Bernie’s broken promise: Sanders meeting with HIV/AIDS advocates cancelled
Bernie’s broken promise—Senator Bernard “Bernie” Sanders (D-Vt.), a candidate for the Democratic nomination for President of the United States in the 2016 election
HIV/AIDS advocates from across the U.S. expressed their frustration this week at the news that Presidential Candidate Senator Bernie Sanders has again indefinitely postponed a highly anticipated early May meeting with HIV community leaders.
In mid-March, 70 HIV/AIDS advocates sent letters to all 2016 Presidential candidates asking each of them to prioritize action to end the U.S. and global HIV/AIDS epidemics by:
* appointing HIV advisors to their respective campaigns;
* meeting with HIV community leadership;
* announcing a commitment to end the AIDS epidemic in the United States by 2025;
* supporting an increase in funding to the global PEPFAR program by at least $2 billion per year by 2020.
As a result of that outreach, 20 HIV/AIDS advocates representing organizations throughout the U.S. have a one-hour meeting with the Clinton campaign firmly scheduled for Thursday, May 12, in New York City. The now-cancelled 30-minute meeting with the Sanders campaign was slated for Tuesday, May 3, in Indianapolis. The commitments securing these meetings were due to on-going pressure from the HIV/AIDS community. In the six weeks since the letters to the candidates were sent, promises followed by silence and delays have been the rule, not the exception. In their initial responses, the Clinton and Sanders campaigns each proposed meeting with HIV community leadership during the April 20 New York primary, but confirmations never materialized. Only the threat of demonstrations at the Clinton and Sanders headquarters in Brooklyn on April 19, the day before the NY primary, yielded both promised May meetings.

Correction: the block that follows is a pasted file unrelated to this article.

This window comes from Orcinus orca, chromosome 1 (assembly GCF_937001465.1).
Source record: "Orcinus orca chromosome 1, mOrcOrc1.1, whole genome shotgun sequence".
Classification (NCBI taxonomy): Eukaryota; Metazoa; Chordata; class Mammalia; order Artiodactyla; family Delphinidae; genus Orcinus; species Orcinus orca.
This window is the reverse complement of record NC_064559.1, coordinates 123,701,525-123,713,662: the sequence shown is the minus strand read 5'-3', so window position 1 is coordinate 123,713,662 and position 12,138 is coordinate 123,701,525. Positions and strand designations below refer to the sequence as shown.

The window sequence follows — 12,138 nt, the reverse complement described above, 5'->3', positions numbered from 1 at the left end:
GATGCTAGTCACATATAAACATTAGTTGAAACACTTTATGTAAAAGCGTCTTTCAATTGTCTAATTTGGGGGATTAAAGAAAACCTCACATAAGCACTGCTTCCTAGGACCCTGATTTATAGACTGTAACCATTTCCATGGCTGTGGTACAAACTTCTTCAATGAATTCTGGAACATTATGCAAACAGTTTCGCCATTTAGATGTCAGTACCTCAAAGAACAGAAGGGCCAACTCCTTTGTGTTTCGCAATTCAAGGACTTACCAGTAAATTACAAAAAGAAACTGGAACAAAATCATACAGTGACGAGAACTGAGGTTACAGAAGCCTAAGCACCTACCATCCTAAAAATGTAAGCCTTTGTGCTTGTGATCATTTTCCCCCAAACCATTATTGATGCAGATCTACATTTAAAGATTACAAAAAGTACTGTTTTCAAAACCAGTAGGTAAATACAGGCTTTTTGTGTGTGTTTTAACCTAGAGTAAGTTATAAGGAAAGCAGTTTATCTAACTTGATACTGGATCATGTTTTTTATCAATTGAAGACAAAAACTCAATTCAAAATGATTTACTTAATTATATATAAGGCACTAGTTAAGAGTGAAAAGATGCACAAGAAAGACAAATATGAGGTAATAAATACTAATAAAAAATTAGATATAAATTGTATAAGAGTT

The Clinton meeting has been confirmed for several weeks, but the Sanders meeting remains an elusive, moving target. On April 15, the Sanders campaign committed to meeting with 20 HIV leaders during “the first week of May” on a date and location to be decided later. Not until April 29, with only four days’ notice, did Sanders representatives set a 30-minute meeting to take place in Indianapolis on the morning of the May 3 Indiana primary. Attendees purchased expensive, last-minute airfares, only to be informed two days later, on April 30, that the May 3 meeting was cancelled. Despite another promise to “reschedule” as soon as possible, thus far the Sanders campaign has not proposed a new date, time, or city.
These delays and failures to make good on previous commitments by the Sanders campaign are becoming a growing concern for the 70 HIV/AIDS advocates who signed the mid-March letters to candidates. This size-able national coalition of LGBT and HIV/AIDS activists and organizations represent diverse, oft-marginalized communities, including many Sanders supporters who have already voted for or planned to vote for the Vermont Senator in a Democratic primary or caucus. Yet the group is unified in its disappointment, asserting that these ongoing broken promises are unacceptable and will not be taken lightly.
“The AIDS epidemic in Black America is a real and serious threat,” said Phill Wilson, President and CEO of the Black AIDS Institute. “I would suspect any candidate seeking the support and votes of Black Americans need to treat it as such. I am surprised that the process of arranging a meeting to speak about one of the most devastating health issues of our time has been so difficult to arrange with Senator Sanders.”
“AIDS activists have learned the hard way that patience costs lives,” said AIDS Foundation of Chicago Vice President of Policy & Advocacy Ramon Gardenhire. “‘SI-LENCE=DEATH’ was a reality in the 1980s, not just a slogan, with thousands of Americans dying while President Reagan ignored the new epidemic. As the AIDS crisis grew, politicians often said supportive things and then did nothing. True leadership requires action, not just empty words. Time and again, Senator Sanders has publicly vowed to show up and not back down even when a fight is an uphill battle. Now is the time for him to demonstrate that to the HIV community.”